The highly automated production lines of modern poultry processors process 13.500 broilers per hour. Each broiler has its own quality specifications and unique weight, which determines its destination and potential value. The destination of a broiler can end up in several different articles; a modern retail plant offers a variety of more than 500 product articles.  In order to make optimal use of the potential value of each individual broiler an information system is required. A lot of attention is paid to animal welfare, food safety, quality, full traceability, water and energy consumption. The aim is to add value to poultry as effectively as possible. The overall performance of a poultry processor is depending on a lot of factors, one of the indirect factors is production planning. Production planning on a daily level is a real challenge in the poultry processing industry. The uncertainty of the demand on one side and the dynamics of the raw material supply on the other side ask for planning skills of the processor. A lot of data and an information system are used to control the production. The exact impact of planning and scheduling is difficult to determine, but enhancements of the planning performance gains big advantages. Innova is the provided information system by Marel to support planners. For now we have an interesting Master Thesis assignment for an entrepreneurial student. In order to improve the planning performance on the long term, initially the performance should be measured in order to quantify possible improvements. The assignment is to set up a method to measure the production planning performance of a retail poultry processor. The business process of production planning is known and can be used as a starting point. Determining (key) performance indicators and an overview of required vs. redundant (available) data are the most obvious deliverables.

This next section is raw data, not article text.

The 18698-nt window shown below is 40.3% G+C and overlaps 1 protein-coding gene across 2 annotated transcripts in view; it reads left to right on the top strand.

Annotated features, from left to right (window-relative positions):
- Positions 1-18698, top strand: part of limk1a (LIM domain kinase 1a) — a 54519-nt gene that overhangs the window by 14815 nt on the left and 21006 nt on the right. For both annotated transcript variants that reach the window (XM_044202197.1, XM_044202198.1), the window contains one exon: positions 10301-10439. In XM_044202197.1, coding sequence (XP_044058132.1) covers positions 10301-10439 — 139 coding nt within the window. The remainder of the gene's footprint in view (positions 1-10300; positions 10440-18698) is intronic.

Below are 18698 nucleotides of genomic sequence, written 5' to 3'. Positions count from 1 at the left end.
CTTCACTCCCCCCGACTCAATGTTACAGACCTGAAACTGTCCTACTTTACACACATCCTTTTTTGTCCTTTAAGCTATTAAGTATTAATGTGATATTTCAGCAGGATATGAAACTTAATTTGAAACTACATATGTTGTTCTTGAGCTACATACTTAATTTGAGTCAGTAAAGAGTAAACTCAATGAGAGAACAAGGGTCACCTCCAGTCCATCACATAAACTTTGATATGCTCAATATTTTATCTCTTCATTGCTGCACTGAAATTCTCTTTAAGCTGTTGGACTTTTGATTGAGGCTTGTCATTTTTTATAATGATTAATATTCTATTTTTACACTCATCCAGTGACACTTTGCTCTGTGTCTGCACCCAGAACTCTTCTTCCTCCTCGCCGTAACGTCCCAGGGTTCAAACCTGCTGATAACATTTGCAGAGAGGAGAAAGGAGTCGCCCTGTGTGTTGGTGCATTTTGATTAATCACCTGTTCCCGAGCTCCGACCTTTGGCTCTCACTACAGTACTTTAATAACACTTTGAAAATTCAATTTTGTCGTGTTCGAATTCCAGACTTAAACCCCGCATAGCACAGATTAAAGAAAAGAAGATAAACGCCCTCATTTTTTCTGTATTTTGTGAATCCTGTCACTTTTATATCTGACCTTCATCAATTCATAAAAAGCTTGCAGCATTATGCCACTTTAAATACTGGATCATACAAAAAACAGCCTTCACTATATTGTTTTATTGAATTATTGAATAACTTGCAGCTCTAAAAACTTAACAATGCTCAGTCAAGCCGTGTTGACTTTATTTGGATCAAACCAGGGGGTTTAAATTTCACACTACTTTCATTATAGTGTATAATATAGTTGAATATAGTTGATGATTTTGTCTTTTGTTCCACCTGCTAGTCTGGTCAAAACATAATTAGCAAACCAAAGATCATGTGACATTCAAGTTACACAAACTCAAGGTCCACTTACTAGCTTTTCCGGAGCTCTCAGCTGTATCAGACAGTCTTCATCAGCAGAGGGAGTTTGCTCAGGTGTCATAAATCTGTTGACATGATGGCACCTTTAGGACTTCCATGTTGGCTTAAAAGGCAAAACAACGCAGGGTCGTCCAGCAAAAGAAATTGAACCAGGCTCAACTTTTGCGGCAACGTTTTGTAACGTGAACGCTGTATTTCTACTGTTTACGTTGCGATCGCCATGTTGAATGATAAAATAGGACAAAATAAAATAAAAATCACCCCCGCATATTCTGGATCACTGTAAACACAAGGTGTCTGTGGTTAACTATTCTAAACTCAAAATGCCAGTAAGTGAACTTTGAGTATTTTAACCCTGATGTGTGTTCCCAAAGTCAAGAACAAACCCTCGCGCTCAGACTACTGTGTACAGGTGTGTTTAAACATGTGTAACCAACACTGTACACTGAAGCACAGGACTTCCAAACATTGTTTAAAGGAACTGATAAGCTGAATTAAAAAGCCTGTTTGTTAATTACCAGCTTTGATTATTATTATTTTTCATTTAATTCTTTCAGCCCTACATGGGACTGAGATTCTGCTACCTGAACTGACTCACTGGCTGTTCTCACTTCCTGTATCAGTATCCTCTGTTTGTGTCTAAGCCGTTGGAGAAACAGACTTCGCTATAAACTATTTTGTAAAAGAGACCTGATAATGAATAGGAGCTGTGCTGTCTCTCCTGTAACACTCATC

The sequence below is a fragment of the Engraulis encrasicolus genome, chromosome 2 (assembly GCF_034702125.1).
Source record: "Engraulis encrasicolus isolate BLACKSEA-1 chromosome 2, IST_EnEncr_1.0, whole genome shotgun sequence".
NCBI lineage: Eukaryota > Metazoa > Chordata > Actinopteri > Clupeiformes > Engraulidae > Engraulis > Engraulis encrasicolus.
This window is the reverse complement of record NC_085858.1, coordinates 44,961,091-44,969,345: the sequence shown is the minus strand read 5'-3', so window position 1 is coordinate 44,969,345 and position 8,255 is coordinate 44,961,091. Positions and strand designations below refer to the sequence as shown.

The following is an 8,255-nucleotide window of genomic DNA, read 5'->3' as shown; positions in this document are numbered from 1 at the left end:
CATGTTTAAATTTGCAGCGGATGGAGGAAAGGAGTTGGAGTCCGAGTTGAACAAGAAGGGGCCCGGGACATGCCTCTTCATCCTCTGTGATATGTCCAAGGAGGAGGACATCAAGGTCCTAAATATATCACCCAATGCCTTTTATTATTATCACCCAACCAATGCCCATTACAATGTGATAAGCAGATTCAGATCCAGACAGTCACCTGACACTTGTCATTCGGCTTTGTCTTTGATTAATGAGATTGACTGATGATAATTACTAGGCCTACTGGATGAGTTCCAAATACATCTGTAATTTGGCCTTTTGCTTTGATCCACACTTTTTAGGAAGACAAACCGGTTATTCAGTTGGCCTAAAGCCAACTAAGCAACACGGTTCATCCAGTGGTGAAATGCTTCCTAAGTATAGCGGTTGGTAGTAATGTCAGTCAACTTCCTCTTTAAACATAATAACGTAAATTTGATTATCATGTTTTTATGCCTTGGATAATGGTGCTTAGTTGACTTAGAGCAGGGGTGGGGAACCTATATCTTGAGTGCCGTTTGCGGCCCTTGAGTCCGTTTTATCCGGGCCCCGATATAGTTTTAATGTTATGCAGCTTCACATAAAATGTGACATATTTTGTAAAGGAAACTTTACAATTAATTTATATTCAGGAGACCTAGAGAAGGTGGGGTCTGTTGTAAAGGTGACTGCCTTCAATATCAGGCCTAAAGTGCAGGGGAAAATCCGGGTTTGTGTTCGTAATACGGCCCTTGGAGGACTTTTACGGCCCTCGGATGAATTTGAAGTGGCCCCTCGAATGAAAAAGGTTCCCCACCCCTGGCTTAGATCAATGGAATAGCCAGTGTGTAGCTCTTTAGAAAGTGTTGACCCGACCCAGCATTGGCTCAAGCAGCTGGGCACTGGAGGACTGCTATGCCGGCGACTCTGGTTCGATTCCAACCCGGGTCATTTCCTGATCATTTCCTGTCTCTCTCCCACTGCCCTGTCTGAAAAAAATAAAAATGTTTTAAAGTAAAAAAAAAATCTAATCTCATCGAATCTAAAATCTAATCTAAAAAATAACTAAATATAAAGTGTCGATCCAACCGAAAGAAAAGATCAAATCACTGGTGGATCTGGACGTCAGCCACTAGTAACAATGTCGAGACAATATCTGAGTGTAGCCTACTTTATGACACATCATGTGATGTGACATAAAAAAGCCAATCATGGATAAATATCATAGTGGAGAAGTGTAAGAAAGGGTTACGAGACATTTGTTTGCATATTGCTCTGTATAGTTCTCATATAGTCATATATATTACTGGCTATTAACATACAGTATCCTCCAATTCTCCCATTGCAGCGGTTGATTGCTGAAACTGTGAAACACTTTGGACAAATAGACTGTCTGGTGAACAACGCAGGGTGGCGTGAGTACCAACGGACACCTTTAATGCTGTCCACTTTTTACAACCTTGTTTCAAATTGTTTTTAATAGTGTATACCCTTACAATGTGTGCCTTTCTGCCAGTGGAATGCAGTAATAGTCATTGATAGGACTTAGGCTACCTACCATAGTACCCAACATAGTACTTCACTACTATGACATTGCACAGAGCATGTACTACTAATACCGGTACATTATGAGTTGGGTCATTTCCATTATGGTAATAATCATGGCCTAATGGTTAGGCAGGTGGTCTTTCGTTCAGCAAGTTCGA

Contact information: Marel, via Rik Eshuis, or Irene Vanderfeesten.